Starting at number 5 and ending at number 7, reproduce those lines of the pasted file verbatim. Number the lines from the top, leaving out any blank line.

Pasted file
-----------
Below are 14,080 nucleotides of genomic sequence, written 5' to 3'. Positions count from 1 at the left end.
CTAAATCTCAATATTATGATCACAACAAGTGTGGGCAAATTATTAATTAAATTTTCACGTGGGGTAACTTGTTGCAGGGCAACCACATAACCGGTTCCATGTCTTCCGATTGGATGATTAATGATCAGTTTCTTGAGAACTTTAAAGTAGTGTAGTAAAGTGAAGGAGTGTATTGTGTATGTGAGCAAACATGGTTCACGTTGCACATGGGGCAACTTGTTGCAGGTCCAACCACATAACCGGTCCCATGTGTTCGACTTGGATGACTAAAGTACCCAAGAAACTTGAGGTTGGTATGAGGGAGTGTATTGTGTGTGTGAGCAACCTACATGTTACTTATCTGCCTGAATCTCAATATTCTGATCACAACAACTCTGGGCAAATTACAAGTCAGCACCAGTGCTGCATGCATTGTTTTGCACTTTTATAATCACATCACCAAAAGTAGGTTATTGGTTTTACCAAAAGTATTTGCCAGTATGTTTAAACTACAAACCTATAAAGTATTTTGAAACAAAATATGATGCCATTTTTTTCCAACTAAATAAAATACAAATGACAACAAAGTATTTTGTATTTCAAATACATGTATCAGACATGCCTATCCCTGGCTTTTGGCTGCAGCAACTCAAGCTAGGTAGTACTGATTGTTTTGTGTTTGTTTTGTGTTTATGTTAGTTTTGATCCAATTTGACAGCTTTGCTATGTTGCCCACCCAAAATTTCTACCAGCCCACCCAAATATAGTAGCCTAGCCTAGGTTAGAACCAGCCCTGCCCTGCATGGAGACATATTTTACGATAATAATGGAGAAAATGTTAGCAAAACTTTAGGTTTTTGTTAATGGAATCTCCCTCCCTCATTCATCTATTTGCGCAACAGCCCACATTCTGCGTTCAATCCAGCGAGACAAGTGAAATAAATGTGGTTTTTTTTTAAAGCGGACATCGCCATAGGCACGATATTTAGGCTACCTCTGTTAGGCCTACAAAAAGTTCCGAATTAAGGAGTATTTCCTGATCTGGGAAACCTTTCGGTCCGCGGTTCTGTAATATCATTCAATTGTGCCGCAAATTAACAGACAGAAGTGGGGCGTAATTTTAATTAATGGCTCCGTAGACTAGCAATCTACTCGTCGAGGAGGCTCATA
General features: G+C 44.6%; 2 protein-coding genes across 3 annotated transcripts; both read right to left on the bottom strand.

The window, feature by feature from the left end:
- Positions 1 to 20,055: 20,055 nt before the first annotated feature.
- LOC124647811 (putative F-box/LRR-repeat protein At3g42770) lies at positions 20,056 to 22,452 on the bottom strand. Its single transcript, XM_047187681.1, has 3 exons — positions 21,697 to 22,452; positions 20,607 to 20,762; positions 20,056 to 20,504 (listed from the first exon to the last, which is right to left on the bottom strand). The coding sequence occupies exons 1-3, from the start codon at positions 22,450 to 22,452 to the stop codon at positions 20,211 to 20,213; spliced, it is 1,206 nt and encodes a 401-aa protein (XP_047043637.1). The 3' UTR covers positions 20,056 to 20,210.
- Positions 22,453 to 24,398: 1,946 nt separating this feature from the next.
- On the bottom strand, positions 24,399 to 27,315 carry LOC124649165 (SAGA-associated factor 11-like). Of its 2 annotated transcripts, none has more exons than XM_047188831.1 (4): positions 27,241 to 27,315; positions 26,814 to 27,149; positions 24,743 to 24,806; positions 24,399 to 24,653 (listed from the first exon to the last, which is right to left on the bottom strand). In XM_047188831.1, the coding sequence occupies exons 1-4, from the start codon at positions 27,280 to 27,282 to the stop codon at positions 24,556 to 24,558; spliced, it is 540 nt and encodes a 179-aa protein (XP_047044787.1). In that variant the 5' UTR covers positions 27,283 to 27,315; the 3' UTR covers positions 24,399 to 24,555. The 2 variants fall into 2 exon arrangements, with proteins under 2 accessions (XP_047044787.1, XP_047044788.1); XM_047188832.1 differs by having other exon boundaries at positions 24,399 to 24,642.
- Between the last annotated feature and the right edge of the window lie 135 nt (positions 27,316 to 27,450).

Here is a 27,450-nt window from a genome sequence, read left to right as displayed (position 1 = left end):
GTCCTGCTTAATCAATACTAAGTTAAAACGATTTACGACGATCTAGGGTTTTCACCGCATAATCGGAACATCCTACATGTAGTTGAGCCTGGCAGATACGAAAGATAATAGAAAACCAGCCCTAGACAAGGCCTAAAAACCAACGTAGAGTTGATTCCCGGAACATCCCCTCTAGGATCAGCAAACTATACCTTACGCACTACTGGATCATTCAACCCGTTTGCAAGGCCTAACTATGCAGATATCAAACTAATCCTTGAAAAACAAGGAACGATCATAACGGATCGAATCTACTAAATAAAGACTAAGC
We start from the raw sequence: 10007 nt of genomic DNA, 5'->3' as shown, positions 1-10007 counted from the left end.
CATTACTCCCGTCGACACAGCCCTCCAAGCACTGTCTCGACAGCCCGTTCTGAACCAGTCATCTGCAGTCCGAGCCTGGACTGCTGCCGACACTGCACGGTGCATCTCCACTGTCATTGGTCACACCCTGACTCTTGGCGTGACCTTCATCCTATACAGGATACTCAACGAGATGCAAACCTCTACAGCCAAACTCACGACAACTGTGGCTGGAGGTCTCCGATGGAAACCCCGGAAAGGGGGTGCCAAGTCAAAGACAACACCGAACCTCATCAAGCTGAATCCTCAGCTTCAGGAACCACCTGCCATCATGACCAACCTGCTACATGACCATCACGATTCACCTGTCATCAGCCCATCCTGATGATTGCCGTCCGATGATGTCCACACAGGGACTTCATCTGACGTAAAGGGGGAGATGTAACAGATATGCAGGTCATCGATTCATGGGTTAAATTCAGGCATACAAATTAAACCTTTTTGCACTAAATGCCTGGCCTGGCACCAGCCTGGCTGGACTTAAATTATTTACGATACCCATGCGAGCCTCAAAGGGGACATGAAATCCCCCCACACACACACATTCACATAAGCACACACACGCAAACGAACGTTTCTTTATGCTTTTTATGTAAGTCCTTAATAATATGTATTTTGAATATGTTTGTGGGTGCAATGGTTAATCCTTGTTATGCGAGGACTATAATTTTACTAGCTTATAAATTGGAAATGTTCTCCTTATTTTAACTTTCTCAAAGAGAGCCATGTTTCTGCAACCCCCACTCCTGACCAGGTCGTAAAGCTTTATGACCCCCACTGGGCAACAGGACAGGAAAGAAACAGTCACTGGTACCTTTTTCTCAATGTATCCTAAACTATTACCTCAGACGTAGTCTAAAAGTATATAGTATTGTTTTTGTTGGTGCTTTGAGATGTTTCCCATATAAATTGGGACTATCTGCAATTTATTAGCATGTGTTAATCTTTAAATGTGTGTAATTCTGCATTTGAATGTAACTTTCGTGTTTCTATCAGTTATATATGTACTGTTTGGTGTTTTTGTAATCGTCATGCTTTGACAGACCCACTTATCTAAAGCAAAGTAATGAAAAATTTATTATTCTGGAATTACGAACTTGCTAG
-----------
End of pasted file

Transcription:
- Positions 1 to 20,055: 20,055 nt before the first annotated feature.
- LOC124647811 (putative F-box/LRR-repeat protein At3g42770) lies at positions 20,056 to 22,452 on the bottom strand. Its single transcript, XM_047187681.1, has 3 exons — positions 21,697 to 22,452; positions 20,607 to 20,762; positions 20,056 to 20,504 (listed from the first exon to the last, which is right to left on the bottom strand). The coding sequence occupies exons 1-3, from the start codon at positions 22,450 to 22,452 to the stop codon at positions 20,211 to 20,213; spliced, it is 1,206 nt and encodes a 401-aa protein (XP_047043637.1). The 3' UTR covers positions 20,056 to 20,210.
- Positions 22,453 to 24,398: 1,946 nt separating this feature from the next.